“I bet it’s just a satellite,” and I couldn’t stop giggling. The New Jesus gave me glowering look and then carried on, sandals clapping against his feet, white dressing gown catching on tree branches.

Thinking about it, how is it possible to get anywhere by following a star? Don’t they just track across the sky every night, very slowly? If we keep going long enough, we’ll walk right round the world and end up where we started. I didn’t think about any of this at first, I was too giddy with joy and my trainers weren’t clinging like sodden, muddy rags to my poor feet like they are now. Then a few nights ago, we were sitting in a very makeshift camp in a field when the cynicism started to set in. We were trying to open a can of baked beans with a stone, when someone piped up,

“Surely the first Jesus was born under the star and other people went looking for him? He didn’t go in search of his own star, did he?”

With beady eyed petulance, the New Jesus boomed,

“I am not the first Jesus.”

Morale was pretty low for a few hours after that, then he put his arms to the sky and a streak of lightening shot down and split the tree in two, revealing a store of roasted chestnuts inside. I used to love it when he did stuff like that.

Then last night I looked at him, really looked at him as he gave his sermon. Watched how he kept flicking his hair out of his eyes and doing his weird wavy-finger gesture that looks like he copied it from a magician. He looked ridiculous, and I was embarrassed that I ditched my old life to follow this pranny. I’ve felt hopelessly disillusioned ever since. But what can I do? Walk home? Tell my boss,

“Oh yeah, sorry, you can remove your job from your arse now, because it turns out he wasn’t the New Messiah, just some gimp in dressing gown.” I should have thought harder about all of this before I left. Still, I’m not the first person to be taken in by a bit of charisma and a few magic tricks. He did get that woman’s boils to disappear, after all. It’s the way of the world today, isn’t it? We all want to be the ones there at the beginning, the first to gaze at the shining face of a glorious saviour. We all want to believe it when he tells us to throw away our mobile phones and dance naked in the forest like children. Then as the cold starts to bite we realise, I don’t know where my trousers are and I’ve got no phone to call a taxi. So we keep going out of inertia, one squelchy foot in front of the other.

 So now we’re walking through someone’s garden and Jesus stops and stares up at the star. I just know he’s going to say something irritating because he always likes to build the tension when he’s going to be profound. Of course, we all stop to listen, it would be strange to just ignore the New Jesus and carry on walking without him. Tempting thought though, there has to be a pub round here somewhere. I could stage a mutiny, maybe one of the other followers has his own company and I can persuade him to give me a job. A couple of these guys have expensive suits on, they must have walked straight out of their executive boardrooms.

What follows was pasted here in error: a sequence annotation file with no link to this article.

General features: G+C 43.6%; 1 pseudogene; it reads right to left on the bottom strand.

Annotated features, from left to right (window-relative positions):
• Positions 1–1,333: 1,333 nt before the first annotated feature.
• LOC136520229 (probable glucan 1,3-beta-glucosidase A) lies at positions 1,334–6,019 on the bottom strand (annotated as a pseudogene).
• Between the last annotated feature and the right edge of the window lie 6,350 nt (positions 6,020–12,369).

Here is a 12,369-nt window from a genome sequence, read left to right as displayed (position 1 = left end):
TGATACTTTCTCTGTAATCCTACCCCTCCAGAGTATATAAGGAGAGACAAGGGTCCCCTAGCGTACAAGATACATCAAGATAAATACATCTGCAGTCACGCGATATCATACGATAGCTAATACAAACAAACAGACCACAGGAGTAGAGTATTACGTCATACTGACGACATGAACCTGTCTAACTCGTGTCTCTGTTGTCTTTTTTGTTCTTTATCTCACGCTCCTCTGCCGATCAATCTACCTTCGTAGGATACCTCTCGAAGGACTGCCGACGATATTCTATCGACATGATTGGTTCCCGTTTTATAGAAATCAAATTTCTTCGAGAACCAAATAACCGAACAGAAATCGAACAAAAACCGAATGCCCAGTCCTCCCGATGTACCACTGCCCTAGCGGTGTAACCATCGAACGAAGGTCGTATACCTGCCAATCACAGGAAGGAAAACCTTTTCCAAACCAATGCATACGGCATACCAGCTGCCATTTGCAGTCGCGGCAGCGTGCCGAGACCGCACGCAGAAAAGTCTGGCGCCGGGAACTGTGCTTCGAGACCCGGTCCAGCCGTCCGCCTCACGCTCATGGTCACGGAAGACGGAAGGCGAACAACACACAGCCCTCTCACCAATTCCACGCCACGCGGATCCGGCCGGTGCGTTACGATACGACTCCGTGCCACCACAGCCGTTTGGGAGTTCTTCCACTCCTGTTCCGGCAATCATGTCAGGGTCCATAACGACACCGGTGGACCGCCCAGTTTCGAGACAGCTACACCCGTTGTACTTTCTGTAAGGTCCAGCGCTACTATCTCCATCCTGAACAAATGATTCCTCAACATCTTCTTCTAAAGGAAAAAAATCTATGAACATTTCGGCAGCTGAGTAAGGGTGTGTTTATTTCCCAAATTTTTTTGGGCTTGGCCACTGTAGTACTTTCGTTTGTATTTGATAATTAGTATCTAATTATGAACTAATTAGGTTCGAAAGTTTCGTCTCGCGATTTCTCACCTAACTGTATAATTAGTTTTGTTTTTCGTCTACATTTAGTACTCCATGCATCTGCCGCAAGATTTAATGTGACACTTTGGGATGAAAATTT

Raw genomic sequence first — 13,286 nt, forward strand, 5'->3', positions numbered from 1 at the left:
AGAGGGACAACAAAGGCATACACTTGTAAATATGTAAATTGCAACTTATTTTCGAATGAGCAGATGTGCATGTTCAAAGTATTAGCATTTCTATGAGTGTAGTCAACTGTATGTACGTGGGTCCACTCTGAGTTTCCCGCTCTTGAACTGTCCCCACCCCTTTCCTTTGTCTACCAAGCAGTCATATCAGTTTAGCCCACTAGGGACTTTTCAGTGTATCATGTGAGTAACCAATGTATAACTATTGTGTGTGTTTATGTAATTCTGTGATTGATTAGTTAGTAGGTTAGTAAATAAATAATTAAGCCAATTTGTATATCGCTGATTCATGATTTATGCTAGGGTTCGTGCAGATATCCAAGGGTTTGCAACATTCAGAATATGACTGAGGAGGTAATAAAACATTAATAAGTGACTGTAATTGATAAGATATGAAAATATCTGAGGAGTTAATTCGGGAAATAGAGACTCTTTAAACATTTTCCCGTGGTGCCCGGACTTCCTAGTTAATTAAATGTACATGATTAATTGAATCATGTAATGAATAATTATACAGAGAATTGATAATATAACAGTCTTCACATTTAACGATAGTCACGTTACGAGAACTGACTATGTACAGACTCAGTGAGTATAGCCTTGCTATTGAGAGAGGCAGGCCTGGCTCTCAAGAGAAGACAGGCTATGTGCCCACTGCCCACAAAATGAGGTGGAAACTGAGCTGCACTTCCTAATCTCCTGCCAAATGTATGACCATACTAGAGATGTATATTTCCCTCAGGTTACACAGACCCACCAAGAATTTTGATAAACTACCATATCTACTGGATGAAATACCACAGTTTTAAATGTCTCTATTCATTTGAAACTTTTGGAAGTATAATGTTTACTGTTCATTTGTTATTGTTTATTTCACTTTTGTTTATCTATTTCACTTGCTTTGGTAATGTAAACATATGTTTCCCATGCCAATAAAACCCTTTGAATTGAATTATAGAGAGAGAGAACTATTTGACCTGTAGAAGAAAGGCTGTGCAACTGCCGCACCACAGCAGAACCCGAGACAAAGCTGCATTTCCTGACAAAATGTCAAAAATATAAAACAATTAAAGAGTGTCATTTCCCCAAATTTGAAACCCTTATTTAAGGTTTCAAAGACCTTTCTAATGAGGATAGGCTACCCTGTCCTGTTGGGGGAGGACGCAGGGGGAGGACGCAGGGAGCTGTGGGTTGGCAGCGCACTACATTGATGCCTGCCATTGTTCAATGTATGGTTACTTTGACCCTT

The New Jesus turns so that we see his profile, the line of his nose and his strong chin. That’s something I’ve noticed, every pretender to the celestial throne has a strong chin. I suppose it contributes to their delusions of grandeur.

“I know that some of you are weary and your faith grows thin,” he says with typical understatement.

“How about a miracle for these blisters?” mutters Kevin and I get the giggles again. Jesus looks over sternly at me, I don’t want to hang my head, but the reaction is automatic, I’ve seen him drop birds out of the sky with that gaze. He may not be the Messiah, but he’s got something.

“I know that some of you are doubting your Lord,” he looks at me again. “But the time draws near. The star will guide us to the Holy place. Once there, all your fears shall fall away like the petals of a dying flower. And then, my children, you will understand.”

I can tell that some of the suited fellers don’t like being called children, and this isn’t the first time their feathers have been ruffled. When the New Jesus changed the traffic lights to red so that we could cross, I heard one of them mutter,

“Very irresponsible,” and the others made throaty noises in reply.

As we keep making our way across the gardens, there isn’t much concern for where we’re walking, only that we follow the star. In the beginning that made sense, after all we were walking with the saviour, what’s a few delphiniums compared to that? But now we move more apologetically as we trample over a fence. We try to push it upright again, but an irate woman doesn’t appreciate this and comes storming out at us, her face blotchy with rage. The New Jesus puts his hand on her shoulder and her mouth goes instantly soppy, like when someone gets drunk. She shudders a little, then falls into step behind us. She’s the third one to join us like that, The New Jesus doesn’t have much concern for private property. Or free will, really.